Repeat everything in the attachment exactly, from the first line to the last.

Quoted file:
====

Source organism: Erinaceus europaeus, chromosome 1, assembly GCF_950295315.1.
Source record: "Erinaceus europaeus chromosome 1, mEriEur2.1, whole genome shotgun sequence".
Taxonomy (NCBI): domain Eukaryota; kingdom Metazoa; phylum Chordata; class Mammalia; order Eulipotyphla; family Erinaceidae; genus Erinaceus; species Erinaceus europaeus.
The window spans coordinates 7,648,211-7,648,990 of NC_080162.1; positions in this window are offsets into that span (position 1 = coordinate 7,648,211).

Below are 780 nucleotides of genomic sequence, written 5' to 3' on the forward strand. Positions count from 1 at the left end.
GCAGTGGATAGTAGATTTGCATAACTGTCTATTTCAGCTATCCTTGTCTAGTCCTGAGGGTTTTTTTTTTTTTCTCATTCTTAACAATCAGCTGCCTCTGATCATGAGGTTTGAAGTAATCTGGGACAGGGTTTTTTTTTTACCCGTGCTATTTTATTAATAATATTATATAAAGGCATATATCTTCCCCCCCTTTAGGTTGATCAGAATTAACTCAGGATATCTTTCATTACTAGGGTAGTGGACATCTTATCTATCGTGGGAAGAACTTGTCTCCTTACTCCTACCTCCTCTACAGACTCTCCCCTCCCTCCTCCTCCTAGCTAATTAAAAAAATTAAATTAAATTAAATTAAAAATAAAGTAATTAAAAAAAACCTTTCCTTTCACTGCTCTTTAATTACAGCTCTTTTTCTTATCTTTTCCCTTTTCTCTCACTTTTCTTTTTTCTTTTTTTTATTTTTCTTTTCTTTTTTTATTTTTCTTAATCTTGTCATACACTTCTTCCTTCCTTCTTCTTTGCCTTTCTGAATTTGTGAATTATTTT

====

Source organism: Erinaceus europaeus, chromosome 1, assembly GCF_950295315.1.
Source record: "Erinaceus europaeus chromosome 1, mEriEur2.1, whole genome shotgun sequence".
Taxonomy (NCBI): domain Eukaryota; kingdom Metazoa; phylum Chordata; class Mammalia; order Eulipotyphla; family Erinaceidae; genus Erinaceus; species Erinaceus europaeus.
The window spans coordinates 7,648,211-7,648,990 of NC_080162.1; positions in this window are offsets into that span (position 1 = coordinate 7,648,211).

Below are 780 nucleotides of genomic sequence, written 5' to 3' on the forward strand. Positions count from 1 at the left end.
GCAGTGGATAGTAGATTTGCATAACTGTCTATTTCAGCTATCCTTGTCTAGTCCTGAGGGTTTTTTTTTTTTTCTCATTCTTAACAATCAGCTGCCTCTGATCATGAGGTTTGAAGTAATCTGGGACAGGGTTTTTTTTTTACCCGTGCTATTTTATTAATAATATTATATAAAGGCATATATCTTCCCCCCCTTTAGGTTGATCAGAATTAACTCAGGATATCTTTCATTACTAGGGTAGTGGACATCTTATCTATCGTGGGAAGAACTTGTCTCCTTACTCCTACCTCCTCTACAGACTCTCCCCTCCCTCCTCCTCCTAGCTAATTAAAAAAATTAAATTAAATTAAATTAAAAATAAAGTAATTAAAAAAAACCTTTCCTTTCACTGCTCTTTAATTACAGCTCTTTTTCTTATCTTTTCCCTTTTCTCTCACTTTTCTTTTTTCTTTTTTTTATTTTTCTTTTCTTTTTTTATTTTTCTTAATCTTGTCATACACTTCTTCCTTCCTTCTTCTTTGCCTTTCTGAATTTGTGAATTATTTT